Brevard, Lisa Pertillar

About the author: Dr. Brevard received her PhD from Emory University. She is currently Dean of Humanities and Associate Professor of English and African World Studies at Dillard University, New Orleans, LA. An internationally recognized scholar and musical artist, her projects include the 1997 National Public Radio series “Will the Circle Be Unbroken?” (the Civil Rights radio documentary); and “Wade in the Water”: African American Sacred Music Traditions (1994), a 26 hour National Public Radio/Smithsonian Institution project, which received a 1995 Peabody Award and national Education Association Award. Since 1987, Dr. Brevard has been affiliated with the Smithsonian Institution as a researcher in African-American traditions.

Biography of E. Azalia Smith Hackley (1867-1922), African-american Singer and Social Activist
2001 0-7734-7575-3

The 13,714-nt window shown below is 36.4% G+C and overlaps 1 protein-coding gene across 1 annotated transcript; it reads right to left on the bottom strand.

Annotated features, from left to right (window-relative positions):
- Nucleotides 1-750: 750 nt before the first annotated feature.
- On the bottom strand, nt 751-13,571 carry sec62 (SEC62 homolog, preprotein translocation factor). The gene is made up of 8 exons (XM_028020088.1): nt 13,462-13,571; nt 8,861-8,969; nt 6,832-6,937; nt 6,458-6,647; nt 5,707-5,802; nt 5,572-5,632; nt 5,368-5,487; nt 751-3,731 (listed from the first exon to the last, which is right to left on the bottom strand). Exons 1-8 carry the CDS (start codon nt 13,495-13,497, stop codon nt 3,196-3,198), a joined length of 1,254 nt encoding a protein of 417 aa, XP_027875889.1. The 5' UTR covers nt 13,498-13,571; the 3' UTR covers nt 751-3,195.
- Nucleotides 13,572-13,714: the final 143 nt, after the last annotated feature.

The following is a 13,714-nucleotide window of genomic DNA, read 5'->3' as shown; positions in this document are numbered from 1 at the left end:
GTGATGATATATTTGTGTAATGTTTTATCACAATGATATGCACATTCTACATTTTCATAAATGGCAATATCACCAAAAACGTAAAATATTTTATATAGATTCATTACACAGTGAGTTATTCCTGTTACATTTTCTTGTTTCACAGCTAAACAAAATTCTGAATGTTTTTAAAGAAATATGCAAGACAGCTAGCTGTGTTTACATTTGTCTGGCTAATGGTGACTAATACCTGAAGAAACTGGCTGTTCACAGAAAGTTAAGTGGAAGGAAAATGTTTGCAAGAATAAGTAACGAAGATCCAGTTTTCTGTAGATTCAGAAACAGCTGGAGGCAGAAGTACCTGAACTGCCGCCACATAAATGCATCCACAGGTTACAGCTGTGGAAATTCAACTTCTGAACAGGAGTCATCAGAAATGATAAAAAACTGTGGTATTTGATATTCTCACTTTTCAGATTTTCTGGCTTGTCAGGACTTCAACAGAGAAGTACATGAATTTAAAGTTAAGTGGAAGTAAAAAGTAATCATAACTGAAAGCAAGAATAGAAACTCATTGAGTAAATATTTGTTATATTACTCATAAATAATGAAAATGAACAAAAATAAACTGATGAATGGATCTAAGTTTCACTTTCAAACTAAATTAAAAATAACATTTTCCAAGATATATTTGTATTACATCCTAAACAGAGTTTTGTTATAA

Madame E. Azalia Hackley was an African American classical singer, social worker, writer, philanthropist, and activist who championed the use of African-American spirituals among the African-American people as a tool for social change. Her efforts laid the groundwork for the use of spirituals as freedom songs during the Civil Rights Movement. This work used newspaper accounts and archive studies documenting Madame Hackley’s tours cross-country and abroad to raise funds for African-American classical musicians. It show Hackley’s intense devotion to her African-American roots, as she easily could have passed for white. Nevertheless, she traveled throughout the South in ‘Jim Crow’ railway cars by choice. This work also recovers several of her influential published works, including A Guide to Voice Culture (1909); The Colored Girl Beautiful (1916), an etiquette book for African-American women desiring professional jobs; and “Hints to Young Colored Artists”, a series of articles designed to help young African-American classical musicians succeed. Includes illustrations.